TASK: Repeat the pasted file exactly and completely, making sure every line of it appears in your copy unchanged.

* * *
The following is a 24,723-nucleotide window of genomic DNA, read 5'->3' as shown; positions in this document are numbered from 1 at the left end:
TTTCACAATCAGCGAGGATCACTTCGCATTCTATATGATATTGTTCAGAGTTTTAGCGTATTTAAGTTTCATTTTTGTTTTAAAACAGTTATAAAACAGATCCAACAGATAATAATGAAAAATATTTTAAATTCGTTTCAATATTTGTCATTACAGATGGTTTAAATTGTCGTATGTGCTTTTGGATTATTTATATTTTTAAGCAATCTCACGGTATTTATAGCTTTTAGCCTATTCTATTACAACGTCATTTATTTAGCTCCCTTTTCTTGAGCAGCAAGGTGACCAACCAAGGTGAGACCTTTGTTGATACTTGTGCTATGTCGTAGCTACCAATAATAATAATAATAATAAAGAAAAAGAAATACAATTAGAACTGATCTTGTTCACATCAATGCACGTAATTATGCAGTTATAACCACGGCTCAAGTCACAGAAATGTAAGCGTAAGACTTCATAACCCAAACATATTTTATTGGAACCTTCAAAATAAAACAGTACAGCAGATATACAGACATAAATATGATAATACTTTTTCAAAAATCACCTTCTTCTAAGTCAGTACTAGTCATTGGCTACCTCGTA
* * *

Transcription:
The following is a 24,723-nucleotide window of genomic DNA, read 5'->3' as shown; positions in this document are numbered from 1 at the left end:
TTTCACAATCAGCGAGGATCACTTCGCATTCTATATGATATTGTTCAGAGTTTTAGCGTATTTAAGTTTCATTTTTGTTTTAAAACAGTTATAAAACAGATCCAACAGATAATAATGAAAAATATTTTAAATTCGTTTCAATATTTGTCATTACAGATGGTTTAAATTGTCGTATGTGCTTTTGGATTATTTATATTTTTAAGCAATCTCACGGTATTTATAGCTTTTAGCCTATTCTATTACAACGTCATTTATTTAGCTCCCTTTTCTTGAGCAGCAAGGTGACCAACCAAGGTGAGACCTTTGTTGATACTTGTGCTATGTCGTAGCTACCAATAATAATAATAATAATAAAGAAAAAGAAATACAATTAGAACTGATCTTGTTCACATCAATGCACGTAATTATGCAGTTATAACCACGGCTCAAGTCACAGAAATGTAAGCGTAAGACTTCATAACCCAAACATATTTTATTGGAACCTTCAAAATAAAACAGTACAGCAGATATACAGACATAAATATGATAATACTTTTTCAAAAATCACCTTCTTCTAAGTCAGTACTAGTCATTGGCTACCTCGTA